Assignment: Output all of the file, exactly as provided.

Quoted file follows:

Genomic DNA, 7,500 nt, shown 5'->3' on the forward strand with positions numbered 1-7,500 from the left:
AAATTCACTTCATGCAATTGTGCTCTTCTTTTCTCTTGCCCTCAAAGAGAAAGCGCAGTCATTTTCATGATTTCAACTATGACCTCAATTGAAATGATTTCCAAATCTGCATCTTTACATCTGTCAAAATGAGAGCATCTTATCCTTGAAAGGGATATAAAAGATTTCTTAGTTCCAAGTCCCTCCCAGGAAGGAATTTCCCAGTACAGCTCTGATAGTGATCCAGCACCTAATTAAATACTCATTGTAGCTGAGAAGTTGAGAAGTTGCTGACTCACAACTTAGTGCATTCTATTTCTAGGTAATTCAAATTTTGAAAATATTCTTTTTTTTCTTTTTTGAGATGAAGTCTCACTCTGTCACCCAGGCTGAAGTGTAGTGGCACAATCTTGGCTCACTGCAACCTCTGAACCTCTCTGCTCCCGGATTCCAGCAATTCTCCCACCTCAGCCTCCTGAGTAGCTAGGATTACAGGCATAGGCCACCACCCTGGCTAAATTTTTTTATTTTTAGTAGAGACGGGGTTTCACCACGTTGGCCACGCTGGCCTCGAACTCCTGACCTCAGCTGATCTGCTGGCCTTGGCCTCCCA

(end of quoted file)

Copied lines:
Genomic DNA, 7,500 nt, shown 5'->3' on the forward strand with positions numbered 1-7,500 from the left:
AAATTCACTTCATGCAATTGTGCTCTTCTTTTCTCTTGCCCTCAAAGAGAAAGCGCAGTCATTTTCATGATTTCAACTATGACCTCAATTGAAATGATTTCCAAATCTGCATCTTTACATCTGTCAAAATGAGAGCATCTTATCCTTGAAAGGGATATAAAAGATTTCTTAGTTCCAAGTCCCTCCCAGGAAGGAATTTCCCAGTACAGCTCTGATAGTGATCCAGCACCTAATTAAATACTCATTGTAGCTGAGAAGTTGAGAAGTTGCTGACTCACAACTTAGTGCATTCTATTTCTAGGTAATTCAAATTTTGAAAATATTCTTTTTTTTCTTTTTTGAGATGAAGTCTCACTCTGTCACCCAGGCTGAAGTGTAGTGGCACAATCTTGGCTCACTGCAACCTCTGAACCTCTCTGCTCCCGGATTCCAGCAATTCTCCCACCTCAGCCTCCTGAGTAGCTAGGATTACAGGCATAGGCCACCACCCTGGCTAAATTTTTTTATTTTTAGTAGAGACGGGGTTTCACCACGTTGGCCACGCTGGCCTCGAACTCCTGACCTCAGCTGATCTGCTGGCCTTGGCCTCCCA